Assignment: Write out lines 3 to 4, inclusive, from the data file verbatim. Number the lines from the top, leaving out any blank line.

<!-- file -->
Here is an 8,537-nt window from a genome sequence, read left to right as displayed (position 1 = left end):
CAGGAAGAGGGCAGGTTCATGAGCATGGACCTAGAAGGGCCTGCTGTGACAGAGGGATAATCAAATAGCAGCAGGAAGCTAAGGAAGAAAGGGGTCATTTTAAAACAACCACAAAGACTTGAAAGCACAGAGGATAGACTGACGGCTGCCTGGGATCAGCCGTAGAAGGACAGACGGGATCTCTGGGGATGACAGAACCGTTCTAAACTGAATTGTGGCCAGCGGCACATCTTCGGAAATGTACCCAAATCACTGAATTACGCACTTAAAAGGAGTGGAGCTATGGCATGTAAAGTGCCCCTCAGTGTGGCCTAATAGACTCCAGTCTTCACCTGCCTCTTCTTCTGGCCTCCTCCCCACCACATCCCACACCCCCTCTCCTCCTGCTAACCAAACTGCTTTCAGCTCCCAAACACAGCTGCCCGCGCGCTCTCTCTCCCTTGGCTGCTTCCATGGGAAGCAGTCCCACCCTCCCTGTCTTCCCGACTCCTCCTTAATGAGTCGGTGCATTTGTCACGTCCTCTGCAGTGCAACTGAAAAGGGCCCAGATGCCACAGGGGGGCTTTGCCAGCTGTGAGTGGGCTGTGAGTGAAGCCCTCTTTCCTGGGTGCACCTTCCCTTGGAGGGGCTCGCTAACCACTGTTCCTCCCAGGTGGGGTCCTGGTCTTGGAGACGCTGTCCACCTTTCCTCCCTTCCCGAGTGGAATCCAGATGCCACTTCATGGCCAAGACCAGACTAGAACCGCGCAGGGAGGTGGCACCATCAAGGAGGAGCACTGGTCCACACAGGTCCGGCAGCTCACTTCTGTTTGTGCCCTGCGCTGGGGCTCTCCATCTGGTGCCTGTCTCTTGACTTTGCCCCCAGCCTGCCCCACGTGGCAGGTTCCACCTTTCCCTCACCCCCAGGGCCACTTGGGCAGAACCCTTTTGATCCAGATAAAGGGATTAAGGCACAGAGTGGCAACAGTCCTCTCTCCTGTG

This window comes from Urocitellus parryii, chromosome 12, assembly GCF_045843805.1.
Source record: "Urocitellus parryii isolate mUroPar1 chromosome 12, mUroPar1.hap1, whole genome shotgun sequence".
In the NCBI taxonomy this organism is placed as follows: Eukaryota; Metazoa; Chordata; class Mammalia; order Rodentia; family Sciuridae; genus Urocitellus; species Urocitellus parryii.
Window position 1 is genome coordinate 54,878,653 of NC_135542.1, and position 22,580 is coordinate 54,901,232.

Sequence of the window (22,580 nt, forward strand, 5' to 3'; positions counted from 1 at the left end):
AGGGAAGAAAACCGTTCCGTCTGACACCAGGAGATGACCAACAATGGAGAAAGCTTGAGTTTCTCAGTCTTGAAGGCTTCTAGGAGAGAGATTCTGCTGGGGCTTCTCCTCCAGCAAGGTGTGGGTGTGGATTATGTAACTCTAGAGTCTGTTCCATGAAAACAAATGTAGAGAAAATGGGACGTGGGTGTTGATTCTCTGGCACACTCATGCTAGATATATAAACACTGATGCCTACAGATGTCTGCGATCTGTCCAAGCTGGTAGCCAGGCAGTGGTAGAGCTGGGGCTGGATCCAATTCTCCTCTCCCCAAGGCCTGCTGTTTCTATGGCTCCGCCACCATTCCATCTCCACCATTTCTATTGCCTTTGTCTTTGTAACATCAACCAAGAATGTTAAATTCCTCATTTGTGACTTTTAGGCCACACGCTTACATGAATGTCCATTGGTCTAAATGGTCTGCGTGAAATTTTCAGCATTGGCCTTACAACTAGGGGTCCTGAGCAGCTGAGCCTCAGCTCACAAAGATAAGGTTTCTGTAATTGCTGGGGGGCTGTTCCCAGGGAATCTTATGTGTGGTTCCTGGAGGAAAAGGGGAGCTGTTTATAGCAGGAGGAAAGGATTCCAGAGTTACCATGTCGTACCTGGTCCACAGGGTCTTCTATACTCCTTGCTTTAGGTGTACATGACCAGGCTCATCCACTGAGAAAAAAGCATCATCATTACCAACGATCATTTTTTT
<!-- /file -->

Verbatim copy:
This window comes from Urocitellus parryii, chromosome 12, assembly GCF_045843805.1.
Source record: "Urocitellus parryii isolate mUroPar1 chromosome 12, mUroPar1.hap1, whole genome shotgun sequence".